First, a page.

aquarium drunkard

Our weekly two hour show on SIRIUS/XMU, channel 35, can be heard twice every Friday – Noon EST with an encore broadcast at Midnight EST.

SIRIUS 481: Jean-Michel Bernard – Générique Stéphane ++ Jean Michel Bernard – Générique Stephane ++ Tinariwen – Tenere Taqqim Tossam ++ The Ify Jerry Krusade – Everybody Likes Something Good ++ Johnny ‘Guitar’ Watson – Lovin’ You ++ Fatback Band – Goin’ To See My Baby ++ We The People – Function Underground ++ Darondo – Let My People Go ++ Los Issufu & His Moslems – Kana Soro ++ Moses Dillard – Tribute To Wes ++ Clarendonians – You Won’t See Me ++ Alton Ellis – Whiter Shade of Pale ++ The Three Degrees – Collage ++ Johnny & The Attractions – I’m Moving On ++ Andersons All Stars – Intensified Girls ++ The Ify Jerry Krusade – Nwantinti/Die Die ++ Michael Kiwanuka – Bones ++ Ken Nordine – Hippy Version of The 23rd Psalm (edit) ++ Damon – Don’t You Feel Me ++ Whitefield Brothers – Rampage ++ Elmer & Brenda Parker – Got To Get Me Back To Louisiana Pt. 1 & 2 ++ Marian Anderson – Scandalize My Name ++ Nina Simone – To Love Somebody ++ Serge Gainsbourg – Requiem Pour Un Con ++ Johnny Thunder – I’m Alive ++ The Aynsley Dunbar Retaliation – Watch ‘n’ Chain ++ The Electric Piano Underground – Good Vibrations ++ Darwin Teoria – De La Ceca A La Meca (Sally’s Uptight) ++ Ike & Tina Turner – Cussin’, Cryin’ & Carryin’ On ++ Lee Moses – Got That Will ++ Black Velvet – Is It Me You Really Love ++ Patrizia & Jimmy – Trust Your Child Pt 1 ++ Penny & The Quarters – You And Me ++ Billy Lamont – Sweet Thang ++ The Mighty Hannibal – I’m Coming Home ++ Brenton Wood – Baby You Got It ++ Simon & The Piemen – Cut It Out ++ Ike & Tina Turner – Bold Soul Sister ++ The Equals – Black Skin Blue Eyed Boys – Nolan Porter – If I Could Only Be Sure ++ Les Surfs – Tú Serás Mi Baby (Be My Baby) ++ Yishak Banjaw – Ageren Ayehuwat

*You can listen, for free, online with the SIRIUS three day trial — just submit an email address and they will send you a password.

No stranger to covers, Bonnie ‘Prince’ Billy returned to the fold earlier this month via his latest long-player, Best Troubador. An inspired collection of Merle Haggard covers, the vinyl edition of the double album arrived with a little lagniappe on the side: “No Time to Cry” – an Iris DeMent tune that the Hag covered on his album, 1996. And for those of you sans a turntable, behold — today a video popped up. . .

Related: Merle Haggard :: The AD Interview (A Conversation)


Welcome to Aquarium Drunkard’s recurring Transmissions podcast. Today, we finish our mini-series in collaboration with the folks at Mexican Summer. In March, AD’s Jason P. Woodbury headed out to Marfa Texas to attend Mexican Summer’s Marfa Myths Festival, a four-day, multi-disciplinary celebration of art and music in West Texas, which resulted in his essay, “There’s No Such Thing As Nowhere.”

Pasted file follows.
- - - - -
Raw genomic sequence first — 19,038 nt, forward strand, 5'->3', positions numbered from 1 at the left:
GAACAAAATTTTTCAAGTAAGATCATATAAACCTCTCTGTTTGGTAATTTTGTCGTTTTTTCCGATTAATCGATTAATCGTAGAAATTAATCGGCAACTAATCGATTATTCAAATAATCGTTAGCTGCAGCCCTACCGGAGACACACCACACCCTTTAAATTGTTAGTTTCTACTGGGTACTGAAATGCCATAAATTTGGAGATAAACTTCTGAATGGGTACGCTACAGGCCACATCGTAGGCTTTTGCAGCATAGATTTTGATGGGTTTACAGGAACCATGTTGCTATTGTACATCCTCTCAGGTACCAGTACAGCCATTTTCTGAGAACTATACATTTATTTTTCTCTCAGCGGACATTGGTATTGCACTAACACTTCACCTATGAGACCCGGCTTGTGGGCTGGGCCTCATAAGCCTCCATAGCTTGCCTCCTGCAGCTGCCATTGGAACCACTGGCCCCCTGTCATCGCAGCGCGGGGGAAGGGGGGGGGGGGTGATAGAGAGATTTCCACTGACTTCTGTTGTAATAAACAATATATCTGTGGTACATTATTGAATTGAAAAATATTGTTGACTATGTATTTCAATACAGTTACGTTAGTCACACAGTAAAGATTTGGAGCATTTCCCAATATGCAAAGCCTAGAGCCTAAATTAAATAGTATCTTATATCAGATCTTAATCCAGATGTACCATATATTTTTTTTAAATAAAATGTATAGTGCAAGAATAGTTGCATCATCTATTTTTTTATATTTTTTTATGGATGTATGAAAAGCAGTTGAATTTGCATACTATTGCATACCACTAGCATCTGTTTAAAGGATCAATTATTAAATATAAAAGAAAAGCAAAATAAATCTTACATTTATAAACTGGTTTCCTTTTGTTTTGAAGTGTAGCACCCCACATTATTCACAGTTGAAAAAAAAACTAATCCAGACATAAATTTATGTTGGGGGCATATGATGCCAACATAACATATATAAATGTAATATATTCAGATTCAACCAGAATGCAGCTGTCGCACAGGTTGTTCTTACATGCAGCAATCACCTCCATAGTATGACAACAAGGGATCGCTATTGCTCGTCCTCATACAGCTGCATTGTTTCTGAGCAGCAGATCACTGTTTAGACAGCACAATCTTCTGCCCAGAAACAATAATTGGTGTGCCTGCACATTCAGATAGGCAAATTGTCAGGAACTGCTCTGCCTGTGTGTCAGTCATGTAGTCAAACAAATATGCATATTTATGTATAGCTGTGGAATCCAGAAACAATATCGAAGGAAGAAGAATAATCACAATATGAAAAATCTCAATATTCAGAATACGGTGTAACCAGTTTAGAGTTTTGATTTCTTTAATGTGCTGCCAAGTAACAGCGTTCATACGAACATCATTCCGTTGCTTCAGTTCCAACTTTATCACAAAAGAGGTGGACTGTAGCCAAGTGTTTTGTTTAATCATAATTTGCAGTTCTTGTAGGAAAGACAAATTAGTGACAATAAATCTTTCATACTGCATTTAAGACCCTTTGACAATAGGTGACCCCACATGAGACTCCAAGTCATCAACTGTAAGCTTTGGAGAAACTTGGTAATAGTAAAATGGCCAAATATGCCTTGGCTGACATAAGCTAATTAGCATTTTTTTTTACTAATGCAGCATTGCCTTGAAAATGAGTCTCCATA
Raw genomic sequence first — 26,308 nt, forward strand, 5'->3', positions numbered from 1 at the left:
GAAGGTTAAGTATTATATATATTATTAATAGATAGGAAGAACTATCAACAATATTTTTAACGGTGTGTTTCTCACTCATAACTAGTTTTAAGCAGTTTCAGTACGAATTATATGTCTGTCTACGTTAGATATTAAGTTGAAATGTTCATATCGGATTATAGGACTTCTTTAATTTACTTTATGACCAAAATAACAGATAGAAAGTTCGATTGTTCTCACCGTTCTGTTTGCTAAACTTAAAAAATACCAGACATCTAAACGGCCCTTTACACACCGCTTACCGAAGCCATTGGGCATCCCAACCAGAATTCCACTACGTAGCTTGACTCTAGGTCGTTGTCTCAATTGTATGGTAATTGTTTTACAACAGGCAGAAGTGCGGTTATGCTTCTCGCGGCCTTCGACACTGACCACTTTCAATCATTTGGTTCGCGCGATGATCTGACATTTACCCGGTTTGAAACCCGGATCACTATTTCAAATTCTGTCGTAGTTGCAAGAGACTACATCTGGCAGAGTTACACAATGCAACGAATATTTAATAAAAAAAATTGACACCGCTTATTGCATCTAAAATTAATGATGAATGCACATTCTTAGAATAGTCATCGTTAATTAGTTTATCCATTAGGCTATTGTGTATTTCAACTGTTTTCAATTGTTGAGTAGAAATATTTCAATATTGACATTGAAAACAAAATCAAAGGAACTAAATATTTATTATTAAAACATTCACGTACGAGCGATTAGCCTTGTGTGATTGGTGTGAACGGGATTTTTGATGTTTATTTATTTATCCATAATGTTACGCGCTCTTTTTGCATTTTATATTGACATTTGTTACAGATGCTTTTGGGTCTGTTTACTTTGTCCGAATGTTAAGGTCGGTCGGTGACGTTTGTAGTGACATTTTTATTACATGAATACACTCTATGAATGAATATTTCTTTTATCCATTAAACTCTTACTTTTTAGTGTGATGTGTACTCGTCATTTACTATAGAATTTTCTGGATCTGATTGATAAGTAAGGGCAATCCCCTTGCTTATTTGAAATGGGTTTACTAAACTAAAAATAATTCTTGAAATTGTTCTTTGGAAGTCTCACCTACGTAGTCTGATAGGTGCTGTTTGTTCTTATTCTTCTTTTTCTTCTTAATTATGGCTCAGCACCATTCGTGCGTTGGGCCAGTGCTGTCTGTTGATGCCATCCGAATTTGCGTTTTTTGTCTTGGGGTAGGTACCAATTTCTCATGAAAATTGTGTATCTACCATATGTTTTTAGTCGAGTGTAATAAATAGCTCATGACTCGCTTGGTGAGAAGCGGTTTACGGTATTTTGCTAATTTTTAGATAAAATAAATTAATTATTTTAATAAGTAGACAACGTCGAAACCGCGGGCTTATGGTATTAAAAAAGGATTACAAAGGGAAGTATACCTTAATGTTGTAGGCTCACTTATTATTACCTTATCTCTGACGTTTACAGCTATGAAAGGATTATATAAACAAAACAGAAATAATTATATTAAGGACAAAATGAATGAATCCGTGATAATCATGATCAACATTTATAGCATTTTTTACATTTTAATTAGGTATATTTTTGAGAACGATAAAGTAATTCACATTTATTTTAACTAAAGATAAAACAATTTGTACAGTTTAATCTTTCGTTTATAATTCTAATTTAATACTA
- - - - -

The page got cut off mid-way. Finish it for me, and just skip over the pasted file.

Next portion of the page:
For this episode, Woodbury sits down with artist and musician Lonnie Holley. His sculptures, assembled from found objects, seemingly align each random component with meaning. In 2012, Holley released his debut album, Just Before Music, on Atlanta label Dust to Digital. Reviewing the record, AD’s A. Spoto wrote, “He sings with an intense, emotional voice and unleashes lyrics without consistent meter or rhyme over gossamer keyboard lines that hang in the ether. His music is a blues nebula, splotched with riffy word jazz that shares in some rappers’ collagist aesthetics as well as the runaway passion of a gospel preacher enlivened by the Spirit.”

He followed it with a second, Keeping a Record of It, in 2013. Both featured improvised music and melodies, drawing on Holley’s personal reserve of gospel, jazz, blues, and folk music. Like his music, this conversation is wide-ranging and freeform, a gentle and inquisitive exploration into how much meaning we’re willing to grant the world around us.

Transmission Podcast :: Lonnie Holley

Subscribe to the Aquarium Drunkard podcast on iTunes or via RSS feed. Lonnie Holley photo by Tim Duffy.


(Welcome to Videodrome. A recurring column plumbing the depths of vintage underground cinema — from cult, exploitation, trash and grindhouse to sci-fi, horror, noir and beyond.)

In a more civilized age before digital effects and “always on” video streaming, cult cartoons were radioactive contraband. They were hard to find and dangerous to possess. Respectful Americans didn’t take kindly to perverts back then, and they sure as shit didn’t celebrate gory claymated sex-craft.

Now days scuzzy is cool, or at least more out in the open. In a world where donkey shows and goatse pass as office-friendly humor, sometimes it’s hard to find a real taboo. That’s where underground animation comes in handy. After all these years, there is something still unsettling about watching a cartoon disembowelment.

Walt Disney and the Art of Animation, a 1958 gospel on the medium, defined animation as the process of creating “the illusion of action or change.” The key word here is illusion. Animation is a form of sorcery. Unencumbered by the limits of live action, animation designers are roving necromancers who breathe life, and death, into stories and concepts. Theirs is a genre capable of wild flights of delirium. But thanks to Pixar and Dreamworks modern animated cinema has been hijacked by sophisticated and nuanced family entertainment. WallE and Up will even make you cry. In rare exceptions—shout to Cartoon Network’s Adult Swim—slapstick comedy and irreverent parody are the reigning formats.